Thursday, July 2, 2015

Matt 8:2 ελθων

The compound verb προσελθών is supported by a wide variety of Greek witnesses (ℵ B E M N Δ Θ Σ Ω 0211 f1.13 565. 892) and many editors (Bover, Greeven, Lachmann, Merk, Soden, Tischendorf [7th, 8th], Vogels), while the simple form ἐλθών appears in similarly early and most later witnesses (C K L S U V W X Zvid Γ Π 047 Byz f35 33. 461. 1500. 2224). The compound προσελθών is generally supported on the ground that the prepositional prefix προσ- dropped out by homoeoteleuton error due to the final syllable of the preceding word λεπρος (so, e.g., Meyer, 174; Alford, 1:77).
     Wettstein (1:347) however prefers ἐλθών, suggesting that the compound form's origin owes to "the preceding word's final syllable [i.e. λεπρός] having been repeated." After echoing Wettstein, Griesbach (1:84) concedes, "But yet we must confess that it might also have been that προς either disappeared by accident after λεπρος or was intentionally deleted in order to avoid the cacophony of προς recurring three times among three contiguous words: λεπρος προσελθων προσεκυνησε. . . . Consequently [reasons] are not lacking which may be brought forward to vindicate the reading προσελθων." Nevertheless, Griesbach shows his primary reliance on external evidence, concluding, "But we still prefer ελθων, since most of the more excellent manuscripts," at least in his estimation at the time, "uphold it."
     Fritzsche (305) reacts, "I am in no way persuaded in place of ελθων to concede as much weight to the reading προσελθων as Griesbach assigns to it . . . . For almost nothing is more frequent when two words were arranged together—the one simple, the other equipped with a prefix—than that scribes indeed shared the small prefix in turn with the other word as a rule . . . . Neither does προσελθων possess any excellence from the line of thought, but the words προσελθων ... προσεκυνει rather take on a good deal of sluggishness." Bloomfield (Annotations, 7) thinks προσελθών seems like "a mere correction of somewhat homely Greek," noting that the "simple verb has elsewhere been converted into the compound by critics for the sake of imparting more of definiteness to the sense," and citing Matt 2:21 (ἦλθεν to εἰσῆλθεν); 9:18; 14:25; Mark 5:14; and Luke 8:51.
     Although Matthew uses the compound προσέρχομαι with προσκυνέω elsewhere (20:20; 28:9), whenever using this particular construction (i.e., an adverbial participial introducing the finite form of προσκυνέω), Matthew prefers the simple ἔρχομαι over the compound προσέρχομαι. Interestingly, also in these places some witnesses show a proneness to assimilate the simple form to the compound form perhaps in connection with the prefix used in the following finite verb προσκυνέω (cf. Fritzsche's identical assertion above):

2:8 ἐλθὼν προσκυνήσω
9:18 ἐλθὼν (ℵ B F G L U f13: προσελθών) προσεκύνει
14:33 ἐλθόντες (Θ f13 1424: προσελθόντες; ℵ B C N Σ f1 892: OM. ἐλθόντες/προσελθόντες) προσεκύνησαν
15:25 ἐλθοῦσα (Δ: προσελθοῦσα; S V: ἀπελθοῦσα) προσεκύνει/προσεκύνησεν

     Although the two probabilities explaining the gain or loss of προσ- are conflicting, in view of (1) Matthew's apparent style when using this particular construction, (2) the seeming fact that in three of the four examples above (NA27/28 accept ἐλθών in 9:18) some scribes were guilty of expanding the simple form to the compound form with προσ- probably due to the following προσκυνέω, and (3) the possibility that unintentional duplication of the final syllable of λεπρός in 8:2 could have contributed to the larger number and variety of witnesses exhibiting the compound form, it is best not to overlook the simple ἐλθών supported by most manuscripts in Matt 8:2.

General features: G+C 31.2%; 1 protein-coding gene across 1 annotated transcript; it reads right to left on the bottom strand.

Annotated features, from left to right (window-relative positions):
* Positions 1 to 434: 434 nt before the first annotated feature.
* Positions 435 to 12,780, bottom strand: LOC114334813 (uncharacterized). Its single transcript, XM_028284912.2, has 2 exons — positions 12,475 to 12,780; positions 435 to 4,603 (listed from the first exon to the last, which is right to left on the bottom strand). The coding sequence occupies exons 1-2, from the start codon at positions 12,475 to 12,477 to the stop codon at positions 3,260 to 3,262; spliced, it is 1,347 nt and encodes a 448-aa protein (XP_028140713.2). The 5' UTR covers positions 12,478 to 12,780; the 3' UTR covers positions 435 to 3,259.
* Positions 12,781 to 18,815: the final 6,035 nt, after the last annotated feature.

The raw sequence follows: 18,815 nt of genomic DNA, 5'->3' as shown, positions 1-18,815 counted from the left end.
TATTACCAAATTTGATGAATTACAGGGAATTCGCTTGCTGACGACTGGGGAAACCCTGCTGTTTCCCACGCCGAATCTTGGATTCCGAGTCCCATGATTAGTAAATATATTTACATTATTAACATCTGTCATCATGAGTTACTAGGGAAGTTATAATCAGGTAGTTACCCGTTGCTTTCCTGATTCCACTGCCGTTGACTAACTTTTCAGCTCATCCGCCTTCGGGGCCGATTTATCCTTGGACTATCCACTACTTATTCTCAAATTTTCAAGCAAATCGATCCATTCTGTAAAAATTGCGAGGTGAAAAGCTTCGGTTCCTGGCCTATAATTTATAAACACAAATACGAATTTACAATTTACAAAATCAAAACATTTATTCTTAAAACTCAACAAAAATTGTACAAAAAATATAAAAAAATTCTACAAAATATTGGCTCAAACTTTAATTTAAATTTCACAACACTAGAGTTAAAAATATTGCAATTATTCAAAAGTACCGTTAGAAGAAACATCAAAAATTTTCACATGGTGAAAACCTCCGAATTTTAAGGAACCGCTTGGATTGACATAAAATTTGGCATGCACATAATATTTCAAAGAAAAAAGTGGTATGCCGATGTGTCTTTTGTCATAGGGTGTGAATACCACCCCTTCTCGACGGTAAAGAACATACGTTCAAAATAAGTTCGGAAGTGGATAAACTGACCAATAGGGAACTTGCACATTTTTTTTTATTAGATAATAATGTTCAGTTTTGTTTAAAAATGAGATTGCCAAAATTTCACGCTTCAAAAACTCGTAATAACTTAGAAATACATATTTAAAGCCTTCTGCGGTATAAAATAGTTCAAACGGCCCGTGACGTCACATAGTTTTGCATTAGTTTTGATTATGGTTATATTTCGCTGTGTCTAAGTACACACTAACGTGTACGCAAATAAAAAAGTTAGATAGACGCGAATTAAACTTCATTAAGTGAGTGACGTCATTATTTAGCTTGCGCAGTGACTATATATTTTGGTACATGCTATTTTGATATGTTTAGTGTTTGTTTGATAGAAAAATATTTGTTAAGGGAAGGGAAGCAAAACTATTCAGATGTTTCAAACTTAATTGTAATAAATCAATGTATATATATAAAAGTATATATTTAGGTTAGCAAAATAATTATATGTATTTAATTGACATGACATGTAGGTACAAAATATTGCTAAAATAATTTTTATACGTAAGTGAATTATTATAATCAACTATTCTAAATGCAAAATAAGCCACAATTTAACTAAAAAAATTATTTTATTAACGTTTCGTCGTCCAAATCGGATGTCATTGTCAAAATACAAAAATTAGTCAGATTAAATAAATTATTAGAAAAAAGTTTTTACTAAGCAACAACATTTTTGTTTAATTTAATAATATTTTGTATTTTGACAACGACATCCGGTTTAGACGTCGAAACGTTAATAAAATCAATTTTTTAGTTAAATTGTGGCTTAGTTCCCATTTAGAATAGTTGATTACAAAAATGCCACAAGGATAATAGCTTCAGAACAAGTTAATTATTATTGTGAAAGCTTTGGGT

Monday, June 29, 2015

Matt 8:1 καταβαντι δε αυτω

Some witnesses (ℵ2 B C Nvid W [Z] Θ f1.[13] 33. 892) and editors (Bover, Greeven, [Lachmann], Merk, Soden, Vogels) prefer the more standard genitive absolute construction καταβάντος δὲ αὐτοῦ, but most Greek manuscripts and Tischendorf (7th, 8th) retain the less common and perhaps to some less polished καταβάντι δὲ αὐτῷ in the dative case (ℵ* E K L M S U [V] X Γ [Δ] Π Σ Ω 047 0211 Byz f35 461. 565. 1424. 1500. 2224).
     Wettstein (1:346) thinks the change to the genitive occurred "so that αὐτῷ might not appear twice in the same phrase," a sentiment Griesbach (1:83–4) affirms, adding that V/031 omitted the first αὐτῷ for the same reason, and concludes, "That the text was intentionally altered is clear from this, that in verse 5, for the same recurring reason, the same variety of reading is also discovered in nearly the same manuscripts." Kühnöl (226) calls the pronoun αὐτῷ after the verb ἠκολούθησαν redundant but in accordance with the style of the Hebrews and not unknown to pure Greek writers, and agrees that the genitive alteration arose "in order to avoid repetition of the pronoun αὐτῷ."
     Fritzsche (304–5) calls the genitive "a wrong correction by one who faltered at the double occurrence of the dative, and about this there can be very little doubt for this very reason, that also elsewhere (see comments below on Matt 8:5, 28, Mark 5:2, and above on Matt 4:16) such places were wrongly handled in order to remove this stumbling block." For evidence of the same corrective phenomenon, Bloomfield (Annotations, 7) adds Matt 9:27, "where some copies substitute the genitive; others, as B D, remove the second αὐτῷ." Meyer (174) rejects καταβάντος δὲ αὐτοῦ as "a mere correction, like the similarly attested εἰσελθόντος δὲ αὐτοῦ" in 8:5.
     The scribal agitation at the grammatical construction generally seems to have been remedied by (1) altering the dative construction to a genitive absolute, (2) omitting the following "superfluous" dative pronoun, or (3) altering the dative construction to a finite verbal form.

(1) Altering the dative construction to a genitive absolute:
Matt 8:5 εἰσελθόντι δὲ αὐτῷ ... προσῆλθεν αὐτῷ
     VS. εἰσελθόντος δὲ αὐτοῦ ... προσηλθεν αὐτῷ (ℵ B C* Z f1.13 33)
Matt 8:28 ἐλθόντι αὐτῷ ... ὑπήντησαν αὐτῷ
     VS. ἐλθόντος αὐτοῦ ... ὑπήντησαν αὐτῷ ([ℵ] B C Θ f1.13 33vid)
Matt 9:28 ἐλθόντι δὲ ... προσῆλθον αὐτῷ
     VS. ἐλθόντος δὲ αὐτοῦ ... προσῆλθον αὐτῷ (700)
Matt 21:23 ἐλθόντι αὐτῷ ... προσῆλθον αὐτῷ
     VS. ἐλθόντος αὐτοῦ ... προσῆλθον αὐτῷ (ℵ B C D L Θ f1.13 33)
Mark 5:2 ἐξελθόντι αὐτῷ ... ἀπήντησεν αὐτῷ
     VS. ἐξελθόντος αὐτοῦ ... ὑπήντησεν αὐτῷ (ℵ B C L Δ Θ f1.13 565)
(2) Omitting or altering the following "superfluous" dative pronoun
Matt 8:23 ἐμβάντι αὐτῷ ... ἠκολούθησαν αὐτῷ